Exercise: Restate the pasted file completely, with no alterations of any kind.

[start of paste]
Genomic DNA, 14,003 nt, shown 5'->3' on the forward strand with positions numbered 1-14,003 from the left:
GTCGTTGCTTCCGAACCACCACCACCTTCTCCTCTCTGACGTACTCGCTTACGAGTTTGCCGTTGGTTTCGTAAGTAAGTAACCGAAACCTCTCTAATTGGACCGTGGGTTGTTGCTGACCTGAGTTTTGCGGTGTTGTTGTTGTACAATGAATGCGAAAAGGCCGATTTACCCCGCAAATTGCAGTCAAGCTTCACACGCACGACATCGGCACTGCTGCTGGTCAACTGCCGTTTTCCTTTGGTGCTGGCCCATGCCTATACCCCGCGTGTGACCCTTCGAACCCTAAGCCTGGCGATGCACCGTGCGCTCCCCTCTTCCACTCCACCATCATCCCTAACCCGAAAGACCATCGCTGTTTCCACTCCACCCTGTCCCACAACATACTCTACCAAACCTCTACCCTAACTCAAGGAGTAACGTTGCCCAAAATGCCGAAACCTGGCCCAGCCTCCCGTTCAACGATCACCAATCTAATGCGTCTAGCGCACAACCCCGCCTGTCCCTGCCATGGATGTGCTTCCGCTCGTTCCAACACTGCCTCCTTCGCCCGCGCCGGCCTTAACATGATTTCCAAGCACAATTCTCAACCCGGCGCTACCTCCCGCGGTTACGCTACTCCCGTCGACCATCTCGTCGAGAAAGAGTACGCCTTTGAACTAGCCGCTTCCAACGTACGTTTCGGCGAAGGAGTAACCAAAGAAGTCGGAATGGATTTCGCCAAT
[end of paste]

Genomic DNA, 14,003 nt, shown 5'->3' on the forward strand with positions numbered 1-14,003 from the left:
GTCGTTGCTTCCGAACCACCACCACCTTCTCCTCTCTGACGTACTCGCTTACGAGTTTGCCGTTGGTTTCGTAAGTAAGTAACCGAAACCTCTCTAATTGGACCGTGGGTTGTTGCTGACCTGAGTTTTGCGGTGTTGTTGTTGTACAATGAATGCGAAAAGGCCGATTTACCCCGCAAATTGCAGTCAAGCTTCACACGCACGACATCGGCACTGCTGCTGGTCAACTGCCGTTTTCCTTTGGTGCTGGCCCATGCCTATACCCCGCGTGTGACCCTTCGAACCCTAAGCCTGGCGATGCACCGTGCGCTCCCCTCTTCCACTCCACCATCATCCCTAACCCGAAAGACCATCGCTGTTTCCACTCCACCCTGTCCCACAACATACTCTACCAAACCTCTACCCTAACTCAAGGAGTAACGTTGCCCAAAATGCCGAAACCTGGCCCAGCCTCCCGTTCAACGATCACCAATCTAATGCGTCTAGCGCACAACCCCGCCTGTCCCTGCCATGGATGTGCTTCCGCTCGTTCCAACACTGCCTCCTTCGCCCGCGCCGGCCTTAACATGATTTCCAAGCACAATTCTCAACCCGGCGCTACCTCCCGCGGTTACGCTACTCCCGTCGACCATCTCGTCGAGAAAGAGTACGCCTTTGAACTAGCCGCTTCCAACGTACGTTTCGGCGAAGGAGTAACCAAAGAAGTCGGAATGGATTTCGCCAAT